So that is my current dilemma. Black/red/white 10-3 wiring connected to black/red//bare SEU. When connecting that point, do I do it in a plastic box or metal box. And if metal, how do I ground the metal box, since there is no specific ground in the wiring?

I understand it probably all just needs to get upgraded to 4 wires... and that is the plan when it is time to get a new wall oven

appreciate the help
 
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Old 08-25-18, 08:25 PM
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There is no ground in the 10-3 running to the wall oven. It is only red/black/white.
That is a old 10-3 cable without ground. While it is the correct type of cable for 3 wire connection, it is no longer allowed. You can keep the existing wiring as is, but you have to follow the current code when it is modified.


So that is my current dilemma. Black/red/white 10-3 wiring connected to black/red//bare SEU.
That will work and no more dangerous than what you had before. However, still a code violation since you are modifying.


When connecting that point, do I do it in a plastic box or metal box. And if metal, how do I ground the metal box, since there is no specific ground in the wiring?
You can use either one. Ground can be connected to neutral wire.

https://www.homedepot.com/p/1-0-to-1...B2-5/100172941

Using one of this will make things easier when using metal junction box. Just screw it down to the junction box using ground screw.
 
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Old 08-25-18, 09:41 PM
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Fantastic. So use one of those duel connecters for the SE bare and the neutral and mount it with a ground screw. I can still use a wire nut on the reds and blacks since they are all copper?

thanks for your time and assistance!
 
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Old 08-25-18, 09:49 PM
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Also - for education purposes... you say itís no more dangerous than I had before? Obviously I needed to split the two to two switches with the amperage of the new cooktop, but the before 240 cooktop and the 120/240 wall oven sharing the bare SE wire was ďokĒ?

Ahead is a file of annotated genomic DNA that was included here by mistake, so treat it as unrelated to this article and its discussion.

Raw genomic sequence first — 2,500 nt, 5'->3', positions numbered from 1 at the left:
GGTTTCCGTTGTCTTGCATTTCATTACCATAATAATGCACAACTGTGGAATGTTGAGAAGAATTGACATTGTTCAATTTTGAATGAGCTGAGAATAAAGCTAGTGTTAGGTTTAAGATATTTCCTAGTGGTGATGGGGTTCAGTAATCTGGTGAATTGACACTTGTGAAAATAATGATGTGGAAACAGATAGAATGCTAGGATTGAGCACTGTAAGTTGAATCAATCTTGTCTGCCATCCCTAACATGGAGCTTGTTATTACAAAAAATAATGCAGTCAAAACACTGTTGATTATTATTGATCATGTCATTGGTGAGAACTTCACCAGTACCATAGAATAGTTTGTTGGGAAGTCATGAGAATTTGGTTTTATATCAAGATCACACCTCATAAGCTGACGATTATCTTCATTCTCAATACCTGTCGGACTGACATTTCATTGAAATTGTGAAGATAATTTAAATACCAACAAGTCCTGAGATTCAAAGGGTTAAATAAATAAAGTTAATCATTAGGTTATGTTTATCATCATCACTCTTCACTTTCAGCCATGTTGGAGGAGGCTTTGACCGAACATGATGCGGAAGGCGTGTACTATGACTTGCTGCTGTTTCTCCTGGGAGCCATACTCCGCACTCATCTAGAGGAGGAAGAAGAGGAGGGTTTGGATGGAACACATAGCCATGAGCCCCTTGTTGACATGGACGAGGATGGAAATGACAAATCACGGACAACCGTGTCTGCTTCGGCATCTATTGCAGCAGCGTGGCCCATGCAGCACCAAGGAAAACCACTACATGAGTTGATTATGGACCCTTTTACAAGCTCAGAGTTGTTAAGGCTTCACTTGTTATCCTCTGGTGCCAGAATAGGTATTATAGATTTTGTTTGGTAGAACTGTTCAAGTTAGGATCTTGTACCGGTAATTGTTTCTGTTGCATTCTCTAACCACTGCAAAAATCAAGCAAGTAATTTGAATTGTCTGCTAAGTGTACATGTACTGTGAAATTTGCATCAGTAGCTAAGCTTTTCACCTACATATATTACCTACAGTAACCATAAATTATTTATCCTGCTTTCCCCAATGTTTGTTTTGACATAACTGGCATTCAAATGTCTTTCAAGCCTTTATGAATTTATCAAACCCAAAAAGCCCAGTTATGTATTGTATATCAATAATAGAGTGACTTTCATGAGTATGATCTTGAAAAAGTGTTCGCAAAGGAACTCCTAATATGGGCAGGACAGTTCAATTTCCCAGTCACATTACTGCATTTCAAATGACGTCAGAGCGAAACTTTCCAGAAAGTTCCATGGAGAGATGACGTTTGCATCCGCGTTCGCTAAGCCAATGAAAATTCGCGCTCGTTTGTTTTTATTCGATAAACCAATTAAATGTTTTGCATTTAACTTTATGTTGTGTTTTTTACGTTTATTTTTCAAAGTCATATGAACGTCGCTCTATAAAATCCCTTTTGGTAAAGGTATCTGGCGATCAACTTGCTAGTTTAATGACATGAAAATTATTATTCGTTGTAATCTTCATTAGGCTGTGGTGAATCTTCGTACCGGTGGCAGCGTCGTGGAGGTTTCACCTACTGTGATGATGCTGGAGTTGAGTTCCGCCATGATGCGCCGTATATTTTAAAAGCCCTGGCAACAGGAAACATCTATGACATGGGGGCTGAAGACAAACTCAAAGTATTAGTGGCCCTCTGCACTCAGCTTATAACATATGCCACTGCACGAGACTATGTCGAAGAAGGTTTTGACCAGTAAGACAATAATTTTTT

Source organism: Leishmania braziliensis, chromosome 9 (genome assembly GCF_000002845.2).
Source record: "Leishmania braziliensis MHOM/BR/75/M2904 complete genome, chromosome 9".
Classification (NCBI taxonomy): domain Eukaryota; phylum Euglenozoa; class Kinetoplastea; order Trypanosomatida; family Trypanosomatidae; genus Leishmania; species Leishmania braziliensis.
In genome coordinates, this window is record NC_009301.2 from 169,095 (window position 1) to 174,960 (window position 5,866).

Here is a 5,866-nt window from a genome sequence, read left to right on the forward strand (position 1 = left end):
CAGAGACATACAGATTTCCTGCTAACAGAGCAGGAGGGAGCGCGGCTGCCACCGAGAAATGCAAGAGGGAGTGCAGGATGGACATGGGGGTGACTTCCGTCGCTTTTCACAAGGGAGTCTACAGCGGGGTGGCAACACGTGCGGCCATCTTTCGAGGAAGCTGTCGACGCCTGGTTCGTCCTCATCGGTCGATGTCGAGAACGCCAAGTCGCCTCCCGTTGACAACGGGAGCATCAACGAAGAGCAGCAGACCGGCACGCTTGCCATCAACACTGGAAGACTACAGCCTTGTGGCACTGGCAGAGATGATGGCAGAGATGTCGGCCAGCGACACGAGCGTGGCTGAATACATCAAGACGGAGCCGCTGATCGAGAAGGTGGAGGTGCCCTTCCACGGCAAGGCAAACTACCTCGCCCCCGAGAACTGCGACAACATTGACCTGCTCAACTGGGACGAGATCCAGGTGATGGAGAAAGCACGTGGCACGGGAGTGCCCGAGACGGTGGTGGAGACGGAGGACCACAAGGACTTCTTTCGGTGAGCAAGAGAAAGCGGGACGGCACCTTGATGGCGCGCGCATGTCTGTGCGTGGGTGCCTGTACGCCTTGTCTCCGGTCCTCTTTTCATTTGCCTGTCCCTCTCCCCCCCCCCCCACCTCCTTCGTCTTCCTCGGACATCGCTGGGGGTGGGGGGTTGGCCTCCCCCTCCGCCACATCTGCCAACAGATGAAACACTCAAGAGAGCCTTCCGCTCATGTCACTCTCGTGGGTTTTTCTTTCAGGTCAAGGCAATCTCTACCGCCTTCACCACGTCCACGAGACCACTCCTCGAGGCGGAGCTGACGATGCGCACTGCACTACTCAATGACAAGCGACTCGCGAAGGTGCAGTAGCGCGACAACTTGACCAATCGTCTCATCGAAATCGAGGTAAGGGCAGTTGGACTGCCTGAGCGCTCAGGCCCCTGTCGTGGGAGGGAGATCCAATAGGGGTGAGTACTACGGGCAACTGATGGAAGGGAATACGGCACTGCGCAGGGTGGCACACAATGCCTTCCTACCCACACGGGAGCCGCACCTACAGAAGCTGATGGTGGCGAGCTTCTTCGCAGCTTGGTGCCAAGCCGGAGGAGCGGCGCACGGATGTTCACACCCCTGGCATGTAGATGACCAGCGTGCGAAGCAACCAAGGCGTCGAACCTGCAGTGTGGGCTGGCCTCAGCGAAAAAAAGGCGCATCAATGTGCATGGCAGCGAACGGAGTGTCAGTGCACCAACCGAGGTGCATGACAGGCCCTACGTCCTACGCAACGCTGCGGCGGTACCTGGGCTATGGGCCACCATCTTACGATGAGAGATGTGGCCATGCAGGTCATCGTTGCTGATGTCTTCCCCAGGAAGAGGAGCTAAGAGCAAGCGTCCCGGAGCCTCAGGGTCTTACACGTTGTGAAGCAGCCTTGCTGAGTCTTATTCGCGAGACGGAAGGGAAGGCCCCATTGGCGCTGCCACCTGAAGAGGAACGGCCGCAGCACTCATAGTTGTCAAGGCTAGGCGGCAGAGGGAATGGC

seems like there was some bad electrical work. I wonít even bring up that the wires were laid across furnace ducts and insulation from the 10-3 to the old cooktop was showing bare metal!

I got all that stapled to the joists, but I feel lucky that I explored this when I did!
 
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Old 08-26-18, 06:07 AM
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I can still use a wire nut on the reds and blacks since they are all copper
SEU cables are usually aluminum. Aren't yours? If it is you need to use something like below and wrap it with electric tape.

https://www.homedepot.com/p/1-0-STR-...2-10/100126602

https://www.homedepot.com/p/Blackbur...B1-5/100151936

or just use insulated connector like below. (Expensive, but the best)

https://www.homedepot.com/p/Polaris-...T-4B/303577920


before 240 cooktop and the 120/240 wall oven sharing the bare SE wire was ďokĒ?
Not ok. Forgotten about 2 10 AWG cables connected together. I was talking about 3 wire connection using neutral as ground.
 
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Old 08-26-18, 08:43 AM